GLOCOM Platform
debates Media Reviews Tech Reviews Special Topics Books & Journals
Summary Page
Search with Google
Home > Media Reviews > News Review Last Updated: 12:26 04/08/2008
News Review #440: April 8, 2008

Nominee for Japan Central Bank Chief to Stand Confirmation Hearing at Parliament

Reviewed by Takahiro MIYAO

Nominee for Japan Central Bank Chief to Stand Confirmation Hearing at Parliament
International Herald Tribune (4/8/2008)


It is reported in the IHT news article linked above that Masaaki Shirakawa, who is a former BOJ (Bank of Japan) executive director and the government's third nominee for the head of Japan's central bank, was to stand his confirmation hearings in both houses of parliament, a move to end the political vacuum for the bank's top position. However, the problem will remain regarding the appointment of a deputy governor, since the government's nominee for that position used be a finance ministry official, a fact that the opposition parties are likely to denounce.

Whoever he might be, it is much better to fill the BOJ's top position than leaving it vacant at the time of financial turmoil in the global economy, where Japan should play a more active role in stabilizing the situation through international cooperation and policy coordination. Here, the initiative of the Bank of Japan's head seems crucially important. In this sense, the appointment of Mr. Shirakawa as the BOJ governor would be a welcome development.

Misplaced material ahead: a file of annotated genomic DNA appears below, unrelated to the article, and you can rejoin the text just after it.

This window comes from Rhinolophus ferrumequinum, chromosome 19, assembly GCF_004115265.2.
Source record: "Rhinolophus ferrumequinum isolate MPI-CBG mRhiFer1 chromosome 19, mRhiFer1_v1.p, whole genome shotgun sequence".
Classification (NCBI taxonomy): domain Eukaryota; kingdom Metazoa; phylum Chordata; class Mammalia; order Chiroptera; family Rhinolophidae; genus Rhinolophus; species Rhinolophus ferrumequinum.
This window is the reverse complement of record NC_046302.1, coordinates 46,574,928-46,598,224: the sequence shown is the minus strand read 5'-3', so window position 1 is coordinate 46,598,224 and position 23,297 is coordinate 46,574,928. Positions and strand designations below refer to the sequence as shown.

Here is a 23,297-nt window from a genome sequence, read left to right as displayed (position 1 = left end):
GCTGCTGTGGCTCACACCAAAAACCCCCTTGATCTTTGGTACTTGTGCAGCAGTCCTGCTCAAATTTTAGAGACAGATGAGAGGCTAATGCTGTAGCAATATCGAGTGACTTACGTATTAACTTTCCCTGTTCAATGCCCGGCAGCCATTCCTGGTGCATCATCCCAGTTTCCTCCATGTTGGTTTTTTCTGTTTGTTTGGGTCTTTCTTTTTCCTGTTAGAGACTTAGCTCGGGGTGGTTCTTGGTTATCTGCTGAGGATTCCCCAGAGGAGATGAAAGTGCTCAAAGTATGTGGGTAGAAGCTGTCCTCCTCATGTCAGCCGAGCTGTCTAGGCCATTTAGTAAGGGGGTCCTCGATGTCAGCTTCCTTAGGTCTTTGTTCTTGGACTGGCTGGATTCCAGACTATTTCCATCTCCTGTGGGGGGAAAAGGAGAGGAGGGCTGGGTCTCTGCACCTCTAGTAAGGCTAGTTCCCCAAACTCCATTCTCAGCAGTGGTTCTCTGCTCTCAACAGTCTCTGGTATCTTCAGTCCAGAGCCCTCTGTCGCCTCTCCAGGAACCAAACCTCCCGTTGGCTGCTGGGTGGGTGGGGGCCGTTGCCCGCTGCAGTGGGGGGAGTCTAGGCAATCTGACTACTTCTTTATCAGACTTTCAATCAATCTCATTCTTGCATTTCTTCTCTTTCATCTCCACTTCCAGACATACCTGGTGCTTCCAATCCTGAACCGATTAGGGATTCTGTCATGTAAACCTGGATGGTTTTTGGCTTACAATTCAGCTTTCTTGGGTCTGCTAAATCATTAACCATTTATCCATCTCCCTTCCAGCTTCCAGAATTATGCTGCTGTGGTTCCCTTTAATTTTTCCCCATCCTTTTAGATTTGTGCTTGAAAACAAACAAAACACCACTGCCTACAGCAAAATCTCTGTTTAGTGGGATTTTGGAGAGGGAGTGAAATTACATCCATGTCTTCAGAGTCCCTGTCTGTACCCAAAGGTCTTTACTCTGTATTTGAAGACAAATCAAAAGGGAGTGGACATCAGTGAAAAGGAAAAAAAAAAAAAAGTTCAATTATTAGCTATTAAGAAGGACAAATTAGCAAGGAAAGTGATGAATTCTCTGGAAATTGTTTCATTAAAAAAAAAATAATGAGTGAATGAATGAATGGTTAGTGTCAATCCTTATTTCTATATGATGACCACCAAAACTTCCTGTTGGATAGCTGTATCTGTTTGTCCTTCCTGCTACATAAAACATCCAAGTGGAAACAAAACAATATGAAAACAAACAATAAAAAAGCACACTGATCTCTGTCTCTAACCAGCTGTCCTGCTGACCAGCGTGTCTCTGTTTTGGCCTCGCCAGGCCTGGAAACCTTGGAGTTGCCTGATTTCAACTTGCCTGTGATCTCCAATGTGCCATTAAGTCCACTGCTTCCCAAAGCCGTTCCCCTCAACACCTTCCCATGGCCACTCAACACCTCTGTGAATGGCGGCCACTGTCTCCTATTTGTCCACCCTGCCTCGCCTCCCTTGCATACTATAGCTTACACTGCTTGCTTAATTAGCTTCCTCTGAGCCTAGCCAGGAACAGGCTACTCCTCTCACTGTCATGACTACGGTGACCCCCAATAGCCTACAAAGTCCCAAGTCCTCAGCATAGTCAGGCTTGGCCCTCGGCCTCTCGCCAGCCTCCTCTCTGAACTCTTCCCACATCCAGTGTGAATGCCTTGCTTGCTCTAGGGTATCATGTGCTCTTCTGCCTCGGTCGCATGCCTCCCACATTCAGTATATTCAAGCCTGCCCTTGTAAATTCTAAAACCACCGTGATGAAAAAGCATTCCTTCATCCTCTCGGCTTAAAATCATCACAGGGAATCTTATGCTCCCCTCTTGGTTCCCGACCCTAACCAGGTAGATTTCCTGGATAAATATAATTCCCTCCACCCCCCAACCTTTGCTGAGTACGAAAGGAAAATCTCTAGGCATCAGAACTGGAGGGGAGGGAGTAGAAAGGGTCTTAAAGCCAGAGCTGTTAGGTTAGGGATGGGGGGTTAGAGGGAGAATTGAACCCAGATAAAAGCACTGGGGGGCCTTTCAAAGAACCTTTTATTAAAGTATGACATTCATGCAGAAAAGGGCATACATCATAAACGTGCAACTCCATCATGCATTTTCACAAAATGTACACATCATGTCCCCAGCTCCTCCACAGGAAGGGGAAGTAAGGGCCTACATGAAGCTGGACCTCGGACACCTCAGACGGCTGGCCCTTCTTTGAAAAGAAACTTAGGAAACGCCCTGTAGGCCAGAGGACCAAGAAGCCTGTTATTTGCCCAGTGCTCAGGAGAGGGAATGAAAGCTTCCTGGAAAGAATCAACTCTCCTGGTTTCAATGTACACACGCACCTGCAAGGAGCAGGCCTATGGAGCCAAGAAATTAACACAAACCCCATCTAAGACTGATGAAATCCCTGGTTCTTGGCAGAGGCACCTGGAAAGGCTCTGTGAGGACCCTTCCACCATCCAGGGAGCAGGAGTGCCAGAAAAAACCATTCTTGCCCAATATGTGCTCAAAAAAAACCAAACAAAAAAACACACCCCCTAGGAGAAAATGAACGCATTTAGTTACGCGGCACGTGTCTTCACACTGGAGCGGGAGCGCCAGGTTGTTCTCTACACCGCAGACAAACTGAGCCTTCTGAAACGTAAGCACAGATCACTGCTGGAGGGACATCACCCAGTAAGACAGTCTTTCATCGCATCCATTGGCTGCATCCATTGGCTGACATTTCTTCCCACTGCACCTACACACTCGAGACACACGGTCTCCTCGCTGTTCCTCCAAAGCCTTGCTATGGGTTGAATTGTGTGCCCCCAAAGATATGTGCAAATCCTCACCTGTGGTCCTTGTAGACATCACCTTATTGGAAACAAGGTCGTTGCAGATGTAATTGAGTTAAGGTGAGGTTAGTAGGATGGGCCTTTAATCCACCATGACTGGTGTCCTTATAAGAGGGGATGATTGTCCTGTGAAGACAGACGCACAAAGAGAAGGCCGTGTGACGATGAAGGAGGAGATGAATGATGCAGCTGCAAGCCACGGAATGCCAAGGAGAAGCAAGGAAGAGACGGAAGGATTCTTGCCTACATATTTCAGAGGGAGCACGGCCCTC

However, one should keep in mind that in the history of the Bank of Japan, those governors who are originally from the BOJ tended to be conservative in monetary policy with more emphasis on curbing inflation than stimulating the economy, whereas those who came from the Finance Ministry have more often adopted stimulus measures rather than restrictive monetary policies. That may have been one of the reasons why the BOJ governorship has alternated between the BOJ and the Finance Ministry officials, namely for balancing purposes. In this context, appointment of Mr. Shirakawa originally from the BOJ as the bank's governor should be regarded as a possible sign of restrictive monetary policy in the near future, and that might not be a welcome development when the Japanese economy seems to be slowing down along with the U.S. economy.

This review is adopted from the following blog (with its Japanese translation):

bullet Top
Copyright © Japanese Institute of Global Communications